What you need to know about workplace benefits
Most employers, especially larger ones, offer health insurance and a retirement savings plan to their workers. But more and more employers are starting to offer supplemental benefits, including disability and life insurance. These benefits are often referred to as workplace benefits, and you should learn all you can about them before signing up.
What are they?
Work benefits, also called voluntary benefits, are a suite of supplemental benefits that many employers offer to their employees. They are intended to fill in gaps that health insurance and retirement savings may not cover. Employers usually do not pay any of the premiums for these benefits, but by offering them through a group policy at work, they make the premiums cheaper for employees.
Who are they for?
Voluntary benefits can be a good idea for anybody, because you never know when you might encounter a disabling injury or illness. However, there are certain employees for which they provide the most benefit. Anyone who is the sole breadwinner in a family or who provides significant care to someone, such as a child or vulnerable adult, definitely should carry these benefits.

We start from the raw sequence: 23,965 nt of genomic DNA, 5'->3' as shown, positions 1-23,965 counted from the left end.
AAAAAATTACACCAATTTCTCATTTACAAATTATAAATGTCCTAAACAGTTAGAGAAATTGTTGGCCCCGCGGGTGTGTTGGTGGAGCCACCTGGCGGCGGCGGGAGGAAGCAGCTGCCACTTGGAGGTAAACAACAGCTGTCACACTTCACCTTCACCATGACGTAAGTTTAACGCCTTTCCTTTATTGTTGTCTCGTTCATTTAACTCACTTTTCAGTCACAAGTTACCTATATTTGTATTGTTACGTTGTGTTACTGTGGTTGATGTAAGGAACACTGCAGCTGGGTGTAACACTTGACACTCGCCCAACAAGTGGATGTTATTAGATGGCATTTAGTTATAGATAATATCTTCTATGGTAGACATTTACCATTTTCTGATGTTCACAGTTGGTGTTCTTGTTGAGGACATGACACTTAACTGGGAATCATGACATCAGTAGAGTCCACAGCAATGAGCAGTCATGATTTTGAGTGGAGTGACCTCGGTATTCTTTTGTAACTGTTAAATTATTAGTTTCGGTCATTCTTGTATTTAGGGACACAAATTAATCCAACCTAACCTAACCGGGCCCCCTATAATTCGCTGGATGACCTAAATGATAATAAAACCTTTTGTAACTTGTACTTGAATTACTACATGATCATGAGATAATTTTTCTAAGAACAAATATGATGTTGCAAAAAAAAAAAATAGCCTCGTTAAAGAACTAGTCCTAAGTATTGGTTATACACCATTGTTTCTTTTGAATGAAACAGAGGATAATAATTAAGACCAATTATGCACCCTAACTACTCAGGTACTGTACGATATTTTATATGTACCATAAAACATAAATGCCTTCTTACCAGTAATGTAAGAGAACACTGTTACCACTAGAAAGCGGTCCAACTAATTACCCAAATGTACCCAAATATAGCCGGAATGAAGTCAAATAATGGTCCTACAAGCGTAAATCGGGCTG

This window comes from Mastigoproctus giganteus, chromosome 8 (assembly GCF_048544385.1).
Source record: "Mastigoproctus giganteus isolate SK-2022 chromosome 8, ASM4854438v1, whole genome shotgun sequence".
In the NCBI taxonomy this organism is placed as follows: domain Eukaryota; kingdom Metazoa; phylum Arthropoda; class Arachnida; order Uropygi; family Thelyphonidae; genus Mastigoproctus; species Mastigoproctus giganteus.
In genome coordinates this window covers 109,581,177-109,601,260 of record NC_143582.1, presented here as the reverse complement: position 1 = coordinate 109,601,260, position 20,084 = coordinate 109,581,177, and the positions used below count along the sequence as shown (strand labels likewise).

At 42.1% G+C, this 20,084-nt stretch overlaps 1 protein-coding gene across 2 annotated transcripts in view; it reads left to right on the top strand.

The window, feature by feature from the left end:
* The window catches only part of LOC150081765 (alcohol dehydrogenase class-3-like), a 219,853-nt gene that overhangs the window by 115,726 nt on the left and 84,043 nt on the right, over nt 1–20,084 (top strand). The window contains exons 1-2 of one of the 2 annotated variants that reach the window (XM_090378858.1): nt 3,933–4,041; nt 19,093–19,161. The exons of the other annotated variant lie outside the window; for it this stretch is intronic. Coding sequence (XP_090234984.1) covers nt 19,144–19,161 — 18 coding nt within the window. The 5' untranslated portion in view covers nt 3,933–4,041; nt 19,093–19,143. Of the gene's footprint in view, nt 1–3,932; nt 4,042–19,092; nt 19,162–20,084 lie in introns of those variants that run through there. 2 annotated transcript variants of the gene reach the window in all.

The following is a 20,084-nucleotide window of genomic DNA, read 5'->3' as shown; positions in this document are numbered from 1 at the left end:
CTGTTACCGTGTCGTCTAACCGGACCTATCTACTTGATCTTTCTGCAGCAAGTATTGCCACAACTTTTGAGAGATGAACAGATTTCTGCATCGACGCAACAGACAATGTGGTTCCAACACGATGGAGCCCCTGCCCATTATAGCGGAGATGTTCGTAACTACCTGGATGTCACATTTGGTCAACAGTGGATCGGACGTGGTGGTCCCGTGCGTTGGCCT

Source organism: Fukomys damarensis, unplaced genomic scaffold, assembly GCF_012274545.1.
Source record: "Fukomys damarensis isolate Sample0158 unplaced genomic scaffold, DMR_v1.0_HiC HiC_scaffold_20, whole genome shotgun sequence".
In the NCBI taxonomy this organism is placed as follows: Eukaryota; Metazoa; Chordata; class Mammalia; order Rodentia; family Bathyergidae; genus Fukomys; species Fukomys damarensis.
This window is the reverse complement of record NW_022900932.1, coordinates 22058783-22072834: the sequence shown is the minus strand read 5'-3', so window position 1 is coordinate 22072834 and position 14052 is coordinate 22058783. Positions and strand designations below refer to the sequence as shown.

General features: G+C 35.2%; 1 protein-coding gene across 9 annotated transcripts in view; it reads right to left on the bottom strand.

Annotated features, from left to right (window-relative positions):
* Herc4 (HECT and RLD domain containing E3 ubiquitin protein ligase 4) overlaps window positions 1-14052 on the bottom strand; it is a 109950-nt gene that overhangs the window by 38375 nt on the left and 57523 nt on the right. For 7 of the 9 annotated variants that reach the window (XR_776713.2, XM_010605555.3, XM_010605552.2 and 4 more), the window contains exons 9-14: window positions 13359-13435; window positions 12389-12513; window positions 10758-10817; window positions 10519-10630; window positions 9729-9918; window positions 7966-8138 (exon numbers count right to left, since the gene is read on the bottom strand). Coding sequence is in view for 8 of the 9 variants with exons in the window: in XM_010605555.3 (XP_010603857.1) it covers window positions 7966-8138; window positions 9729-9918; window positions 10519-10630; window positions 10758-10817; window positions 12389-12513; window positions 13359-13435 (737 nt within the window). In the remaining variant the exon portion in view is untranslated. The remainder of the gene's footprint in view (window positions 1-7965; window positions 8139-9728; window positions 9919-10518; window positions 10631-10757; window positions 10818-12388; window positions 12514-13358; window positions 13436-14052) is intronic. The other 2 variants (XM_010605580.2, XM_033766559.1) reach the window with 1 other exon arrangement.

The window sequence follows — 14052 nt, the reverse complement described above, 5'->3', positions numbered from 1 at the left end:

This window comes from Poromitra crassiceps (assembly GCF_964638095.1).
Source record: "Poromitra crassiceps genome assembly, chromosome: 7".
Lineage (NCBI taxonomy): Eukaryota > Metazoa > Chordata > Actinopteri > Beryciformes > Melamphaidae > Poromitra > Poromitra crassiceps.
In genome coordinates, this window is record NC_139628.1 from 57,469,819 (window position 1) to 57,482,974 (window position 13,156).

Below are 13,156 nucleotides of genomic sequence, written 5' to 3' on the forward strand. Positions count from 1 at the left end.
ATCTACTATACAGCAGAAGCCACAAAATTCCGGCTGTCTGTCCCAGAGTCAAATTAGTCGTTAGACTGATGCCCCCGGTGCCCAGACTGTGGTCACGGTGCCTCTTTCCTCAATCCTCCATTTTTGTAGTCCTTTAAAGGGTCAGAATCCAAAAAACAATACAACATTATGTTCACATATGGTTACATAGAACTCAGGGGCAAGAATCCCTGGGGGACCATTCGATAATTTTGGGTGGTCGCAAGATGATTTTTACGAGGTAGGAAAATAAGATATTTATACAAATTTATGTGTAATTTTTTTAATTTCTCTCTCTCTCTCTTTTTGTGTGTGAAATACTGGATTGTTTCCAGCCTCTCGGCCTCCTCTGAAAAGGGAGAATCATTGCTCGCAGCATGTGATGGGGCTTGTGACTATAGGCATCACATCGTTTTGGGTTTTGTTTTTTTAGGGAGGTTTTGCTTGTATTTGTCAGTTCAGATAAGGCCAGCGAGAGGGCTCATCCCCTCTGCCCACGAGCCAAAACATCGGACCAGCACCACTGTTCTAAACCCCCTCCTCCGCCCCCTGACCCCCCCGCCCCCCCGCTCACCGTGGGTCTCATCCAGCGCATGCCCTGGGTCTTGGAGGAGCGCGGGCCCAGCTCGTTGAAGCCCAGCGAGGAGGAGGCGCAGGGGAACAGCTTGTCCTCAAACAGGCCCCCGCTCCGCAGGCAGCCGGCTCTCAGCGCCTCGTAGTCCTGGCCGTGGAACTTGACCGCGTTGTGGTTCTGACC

How do they work?
Most work benefits are considered catastrophic benefits, meaning they are meant only for extreme cases. If you are hit with a serious, disabling injury or illness, then you must file a claim with the policy. Most of these types of policies pay out a one-time lump-sum benefit, but some, particularly those that cover disabilities, may pay out in monthly amounts. If you meet the criteria for a claim, any money you receive usually is unrestricted, meaning you can use it for any purpose you choose.
Types of policies
There are a number of different types of workplace benefits, and your employer may offer several or just a couple. The most common are accident insurance, critical illness insurance, disability insurance, long-term care insurance and universal life insurance.
The main benefit to signing up for voluntary benefits is the additional financial cushion they provide for things that health insurance might not cover, such as lost income because of an injury or accident.